The dictionaries both defined love simply as “an intense feeling of deep affection” – which surprised me more than it perhaps should. My daughter is already well indoctrinated in a godly Christian worldview and defined love very differently:
“Love is when you care for someone and are kind to them.”
The dictionary definition of love is just plain wrong. Love is not an emotion on thelevel of happiness, sadness, anger, disappointment, etc. When asked if love is a feeling, my daughter immediately answered:
“Love is not a feeling. It’s a decision.”
Love is a DOING word. It requires choices. Hard choices, sometimes. It’s about sacrifice. It’s about faithfulness. It requires commitment. It sometimes hurts and doesn’t feel so good. As Daniel Bedingfield said in a song, “Nothing hurts like love, nothing causes your heart so much pain.”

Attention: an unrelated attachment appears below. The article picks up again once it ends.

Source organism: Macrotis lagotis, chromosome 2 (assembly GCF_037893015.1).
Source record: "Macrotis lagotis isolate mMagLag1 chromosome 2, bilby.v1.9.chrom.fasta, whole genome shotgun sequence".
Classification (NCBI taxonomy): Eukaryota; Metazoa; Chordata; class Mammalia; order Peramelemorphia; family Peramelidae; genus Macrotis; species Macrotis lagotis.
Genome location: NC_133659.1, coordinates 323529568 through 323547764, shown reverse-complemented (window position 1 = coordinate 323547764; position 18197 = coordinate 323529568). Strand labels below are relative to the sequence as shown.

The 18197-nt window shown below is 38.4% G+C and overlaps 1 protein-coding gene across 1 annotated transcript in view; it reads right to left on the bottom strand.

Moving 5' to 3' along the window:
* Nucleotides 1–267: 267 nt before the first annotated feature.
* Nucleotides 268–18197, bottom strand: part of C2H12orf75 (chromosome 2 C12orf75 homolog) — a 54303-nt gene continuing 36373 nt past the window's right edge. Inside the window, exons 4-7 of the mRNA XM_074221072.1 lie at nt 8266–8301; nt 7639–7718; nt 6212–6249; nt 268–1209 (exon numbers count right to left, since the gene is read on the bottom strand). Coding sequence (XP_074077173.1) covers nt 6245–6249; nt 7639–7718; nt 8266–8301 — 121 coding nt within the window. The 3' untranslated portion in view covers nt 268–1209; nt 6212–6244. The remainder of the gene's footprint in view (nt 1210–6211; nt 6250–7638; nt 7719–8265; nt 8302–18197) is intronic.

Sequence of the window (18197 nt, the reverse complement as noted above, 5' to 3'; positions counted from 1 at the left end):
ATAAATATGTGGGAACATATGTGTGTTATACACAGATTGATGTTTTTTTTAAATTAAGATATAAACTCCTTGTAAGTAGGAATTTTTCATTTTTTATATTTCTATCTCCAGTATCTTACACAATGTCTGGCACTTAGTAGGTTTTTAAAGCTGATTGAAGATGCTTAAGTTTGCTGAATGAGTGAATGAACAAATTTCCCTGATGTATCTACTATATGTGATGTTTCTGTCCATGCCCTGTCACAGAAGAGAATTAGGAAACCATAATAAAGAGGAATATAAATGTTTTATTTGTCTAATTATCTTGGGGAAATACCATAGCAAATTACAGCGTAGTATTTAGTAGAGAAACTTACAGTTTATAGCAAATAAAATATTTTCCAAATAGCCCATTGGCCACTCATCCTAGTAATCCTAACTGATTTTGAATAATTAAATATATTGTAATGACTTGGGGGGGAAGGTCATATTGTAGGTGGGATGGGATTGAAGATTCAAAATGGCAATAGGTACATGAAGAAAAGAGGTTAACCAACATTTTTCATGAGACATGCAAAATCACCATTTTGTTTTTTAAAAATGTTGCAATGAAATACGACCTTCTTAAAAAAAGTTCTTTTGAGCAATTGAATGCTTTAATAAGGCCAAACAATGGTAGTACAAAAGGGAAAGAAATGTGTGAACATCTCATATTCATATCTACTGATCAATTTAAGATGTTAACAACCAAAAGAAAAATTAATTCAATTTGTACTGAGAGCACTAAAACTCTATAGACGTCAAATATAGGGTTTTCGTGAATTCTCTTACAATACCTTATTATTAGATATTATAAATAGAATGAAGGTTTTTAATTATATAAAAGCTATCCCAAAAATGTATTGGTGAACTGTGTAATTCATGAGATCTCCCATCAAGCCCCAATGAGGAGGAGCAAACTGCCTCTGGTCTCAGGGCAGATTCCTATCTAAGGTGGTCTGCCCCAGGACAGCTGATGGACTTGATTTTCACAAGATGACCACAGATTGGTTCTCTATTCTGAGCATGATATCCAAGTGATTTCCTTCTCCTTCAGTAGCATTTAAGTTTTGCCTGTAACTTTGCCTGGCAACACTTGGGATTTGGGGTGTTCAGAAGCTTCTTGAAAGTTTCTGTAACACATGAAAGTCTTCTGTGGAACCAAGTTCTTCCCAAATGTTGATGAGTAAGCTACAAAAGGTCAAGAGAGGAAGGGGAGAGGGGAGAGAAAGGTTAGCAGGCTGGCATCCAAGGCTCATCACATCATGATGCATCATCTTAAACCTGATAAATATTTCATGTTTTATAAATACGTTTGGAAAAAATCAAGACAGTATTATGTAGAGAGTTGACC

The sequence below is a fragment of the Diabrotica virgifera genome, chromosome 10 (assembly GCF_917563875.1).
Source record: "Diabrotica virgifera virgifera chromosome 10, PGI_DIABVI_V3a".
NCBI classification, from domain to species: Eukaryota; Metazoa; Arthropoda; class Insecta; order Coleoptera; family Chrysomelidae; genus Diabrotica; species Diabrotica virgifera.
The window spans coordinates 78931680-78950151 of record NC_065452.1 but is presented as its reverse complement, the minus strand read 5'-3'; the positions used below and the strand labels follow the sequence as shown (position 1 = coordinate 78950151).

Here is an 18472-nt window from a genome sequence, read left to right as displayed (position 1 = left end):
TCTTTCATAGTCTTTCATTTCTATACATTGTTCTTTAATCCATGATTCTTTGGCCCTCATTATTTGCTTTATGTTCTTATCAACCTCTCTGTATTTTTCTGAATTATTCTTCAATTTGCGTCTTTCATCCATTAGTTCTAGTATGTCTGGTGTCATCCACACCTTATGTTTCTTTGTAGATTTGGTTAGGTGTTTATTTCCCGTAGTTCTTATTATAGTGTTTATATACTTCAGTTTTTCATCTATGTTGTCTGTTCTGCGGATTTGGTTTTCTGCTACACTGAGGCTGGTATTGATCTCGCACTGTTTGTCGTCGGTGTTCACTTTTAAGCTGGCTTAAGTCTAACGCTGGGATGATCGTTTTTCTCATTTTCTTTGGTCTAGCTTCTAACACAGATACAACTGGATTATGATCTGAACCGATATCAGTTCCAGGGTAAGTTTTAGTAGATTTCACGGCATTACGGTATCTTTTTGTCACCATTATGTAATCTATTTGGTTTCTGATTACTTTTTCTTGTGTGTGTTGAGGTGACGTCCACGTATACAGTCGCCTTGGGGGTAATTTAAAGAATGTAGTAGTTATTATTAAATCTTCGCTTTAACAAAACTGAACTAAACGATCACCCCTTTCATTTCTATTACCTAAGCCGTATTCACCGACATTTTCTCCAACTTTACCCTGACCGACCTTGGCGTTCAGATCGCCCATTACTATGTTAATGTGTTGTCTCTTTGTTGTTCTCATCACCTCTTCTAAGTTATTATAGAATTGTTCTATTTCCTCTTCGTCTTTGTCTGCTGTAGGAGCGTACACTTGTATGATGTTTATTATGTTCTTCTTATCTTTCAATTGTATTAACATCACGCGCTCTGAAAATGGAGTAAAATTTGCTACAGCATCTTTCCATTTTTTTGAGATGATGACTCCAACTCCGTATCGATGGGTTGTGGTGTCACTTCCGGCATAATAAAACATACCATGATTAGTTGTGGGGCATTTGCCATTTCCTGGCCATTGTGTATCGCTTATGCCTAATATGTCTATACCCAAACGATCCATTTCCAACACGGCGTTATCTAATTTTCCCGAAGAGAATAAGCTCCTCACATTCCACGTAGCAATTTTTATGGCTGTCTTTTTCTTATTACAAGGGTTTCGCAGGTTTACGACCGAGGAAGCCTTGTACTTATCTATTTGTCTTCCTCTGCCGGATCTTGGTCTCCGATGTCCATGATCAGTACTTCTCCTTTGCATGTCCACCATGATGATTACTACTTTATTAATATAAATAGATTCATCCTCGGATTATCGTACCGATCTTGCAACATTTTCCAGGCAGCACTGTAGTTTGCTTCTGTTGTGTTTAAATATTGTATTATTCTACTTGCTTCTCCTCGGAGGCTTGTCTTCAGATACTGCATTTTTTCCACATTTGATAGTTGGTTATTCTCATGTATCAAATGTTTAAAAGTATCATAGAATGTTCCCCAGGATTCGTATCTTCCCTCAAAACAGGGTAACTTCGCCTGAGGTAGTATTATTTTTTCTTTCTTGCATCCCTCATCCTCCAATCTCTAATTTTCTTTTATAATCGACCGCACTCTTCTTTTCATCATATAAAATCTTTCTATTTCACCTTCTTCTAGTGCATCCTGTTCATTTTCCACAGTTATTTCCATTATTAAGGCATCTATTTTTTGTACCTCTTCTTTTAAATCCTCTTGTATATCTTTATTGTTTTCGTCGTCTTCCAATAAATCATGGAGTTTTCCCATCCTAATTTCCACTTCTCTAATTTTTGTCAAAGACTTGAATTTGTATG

People who think love is a feeling will never succeed in marriage. They will never succeed in friendship. They will be likely to fail in most things they set their hands to.
But what does the world know of the kind of love that the Bible defines anyway? Should it surprise me that the dictionary definition is so far removed from what Paul says in1 Corinthians? I wonder if older dictionaries ever acknowledged the doing side of love? Is this dangerous limitation of the English concept of love a modern phenomenon? Brush off those old dictionaries on your shelf and let me know . . . . “Love is patient and kind; love does not envy or boast; it is not arrogant or rude. It does not insist on its own way; it is not irritable or resentful; it does not rejoice at wrongdoing, but rejoices with the truth. Love bears all things, believes all things, hopes all things, endures all things. Love never ends.”
I preached a sermon on this later in the month.